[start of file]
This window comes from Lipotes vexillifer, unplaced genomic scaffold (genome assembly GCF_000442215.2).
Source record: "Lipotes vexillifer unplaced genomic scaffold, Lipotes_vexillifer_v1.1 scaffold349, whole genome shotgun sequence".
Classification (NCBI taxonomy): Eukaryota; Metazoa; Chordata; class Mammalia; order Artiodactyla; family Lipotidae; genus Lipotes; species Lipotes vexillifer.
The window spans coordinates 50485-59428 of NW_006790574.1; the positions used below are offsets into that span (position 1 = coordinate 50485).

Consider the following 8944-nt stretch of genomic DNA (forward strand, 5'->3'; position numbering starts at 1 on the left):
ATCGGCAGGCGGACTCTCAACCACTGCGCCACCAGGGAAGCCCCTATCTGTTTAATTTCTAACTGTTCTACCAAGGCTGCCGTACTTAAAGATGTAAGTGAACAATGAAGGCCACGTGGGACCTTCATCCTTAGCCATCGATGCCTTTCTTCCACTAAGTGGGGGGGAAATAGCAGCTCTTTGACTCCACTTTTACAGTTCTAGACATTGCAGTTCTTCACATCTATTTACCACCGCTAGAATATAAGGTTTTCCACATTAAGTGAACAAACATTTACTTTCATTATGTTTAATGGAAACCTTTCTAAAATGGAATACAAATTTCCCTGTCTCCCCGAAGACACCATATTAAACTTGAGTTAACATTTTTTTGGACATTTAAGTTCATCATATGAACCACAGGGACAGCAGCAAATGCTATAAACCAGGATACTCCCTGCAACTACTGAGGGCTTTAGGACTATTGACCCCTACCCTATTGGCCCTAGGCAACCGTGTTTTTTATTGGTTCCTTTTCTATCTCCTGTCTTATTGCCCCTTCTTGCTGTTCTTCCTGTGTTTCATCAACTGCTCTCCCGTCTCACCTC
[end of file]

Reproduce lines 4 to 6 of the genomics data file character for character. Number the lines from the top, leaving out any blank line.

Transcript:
The window spans coordinates 50485-59428 of NW_006790574.1; the positions used below are offsets into that span (position 1 = coordinate 50485).

Consider the following 8944-nt stretch of genomic DNA (forward strand, 5'->3'; position numbering starts at 1 on the left):
ATCGGCAGGCGGACTCTCAACCACTGCGCCACCAGGGAAGCCCCTATCTGTTTAATTTCTAACTGTTCTACCAAGGCTGCCGTACTTAAAGATGTAAGTGAACAATGAAGGCCACGTGGGACCTTCATCCTTAGCCATCGATGCCTTTCTTCCACTAAGTGGGGGGGAAATAGCAGCTCTTTGACTCCACTTTTACAGTTCTAGACATTGCAGTTCTTCACATCTATTTACCACCGCTAGAATATAAGGTTTTCCACATTAAGTGAACAAACATTTACTTTCATTATGTTTAATGGAAACCTTTCTAAAATGGAATACAAATTTCCCTGTCTCCCCGAAGACACCATATTAAACTTGAGTTAACATTTTTTTGGACATTTAAGTTCATCATATGAACCACAGGGACAGCAGCAAATGCTATAAACCAGGATACTCCCTGCAACTACTGAGGGCTTTAGGACTATTGACCCCTACCCTATTGGCCCTAGGCAACCGTGTTTTTTATTGGTTCCTTTTCTATCTCCTGTCTTATTGCCCCTTCTTGCTGTTCTTCCTGTGTTTCATCAACTGCTCTCCCGTCTCACCTC